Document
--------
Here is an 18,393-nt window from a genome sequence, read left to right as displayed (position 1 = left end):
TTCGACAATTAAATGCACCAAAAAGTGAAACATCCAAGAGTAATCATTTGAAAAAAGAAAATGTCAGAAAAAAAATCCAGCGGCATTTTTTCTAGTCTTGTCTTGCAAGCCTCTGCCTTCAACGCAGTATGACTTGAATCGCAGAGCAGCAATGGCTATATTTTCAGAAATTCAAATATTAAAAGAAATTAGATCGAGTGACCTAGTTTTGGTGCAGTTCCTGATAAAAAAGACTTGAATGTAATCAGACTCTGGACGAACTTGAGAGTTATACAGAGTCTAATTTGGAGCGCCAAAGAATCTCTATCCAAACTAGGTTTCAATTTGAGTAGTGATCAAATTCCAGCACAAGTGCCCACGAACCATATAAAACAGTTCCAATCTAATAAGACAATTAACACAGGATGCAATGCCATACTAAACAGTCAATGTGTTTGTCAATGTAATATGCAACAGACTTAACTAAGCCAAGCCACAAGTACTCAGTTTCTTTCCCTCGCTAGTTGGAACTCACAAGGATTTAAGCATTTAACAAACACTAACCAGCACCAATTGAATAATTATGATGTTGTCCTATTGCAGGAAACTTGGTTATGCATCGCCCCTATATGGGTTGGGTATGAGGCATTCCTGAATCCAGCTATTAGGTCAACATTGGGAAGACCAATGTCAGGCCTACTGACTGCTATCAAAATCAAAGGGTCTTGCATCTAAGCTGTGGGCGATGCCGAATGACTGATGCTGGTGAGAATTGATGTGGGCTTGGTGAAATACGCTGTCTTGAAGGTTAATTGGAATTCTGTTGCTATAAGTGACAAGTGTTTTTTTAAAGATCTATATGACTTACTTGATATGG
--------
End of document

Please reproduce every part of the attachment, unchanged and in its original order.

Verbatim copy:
Here is an 18,393-nt window from a genome sequence, read left to right as displayed (position 1 = left end):
TTCGACAATTAAATGCACCAAAAAGTGAAACATCCAAGAGTAATCATTTGAAAAAAGAAAATGTCAGAAAAAAAATCCAGCGGCATTTTTTCTAGTCTTGTCTTGCAAGCCTCTGCCTTCAACGCAGTATGACTTGAATCGCAGAGCAGCAATGGCTATATTTTCAGAAATTCAAATATTAAAAGAAATTAGATCGAGTGACCTAGTTTTGGTGCAGTTCCTGATAAAAAAGACTTGAATGTAATCAGACTCTGGACGAACTTGAGAGTTATACAGAGTCTAATTTGGAGCGCCAAAGAATCTCTATCCAAACTAGGTTTCAATTTGAGTAGTGATCAAATTCCAGCACAAGTGCCCACGAACCATATAAAACAGTTCCAATCTAATAAGACAATTAACACAGGATGCAATGCCATACTAAACAGTCAATGTGTTTGTCAATGTAATATGCAACAGACTTAACTAAGCCAAGCCACAAGTACTCAGTTTCTTTCCCTCGCTAGTTGGAACTCACAAGGATTTAAGCATTTAACAAACACTAACCAGCACCAATTGAATAATTATGATGTTGTCCTATTGCAGGAAACTTGGTTATGCATCGCCCCTATATGGGTTGGGTATGAGGCATTCCTGAATCCAGCTATTAGGTCAACATTGGGAAGACCAATGTCAGGCCTACTGACTGCTATCAAAATCAAAGGGTCTTGCATCTAAGCTGTGGGCGATGCCGAATGACTGATGCTGGTGAGAATTGATGTGGGCTTGGTGAAATACGCTGTCTTGAAGGTTAATTGGAATTCTGTTGCTATAAGTGACAAGTGTTTTTTTAAAGATCTATATGACTTACTTGATATGG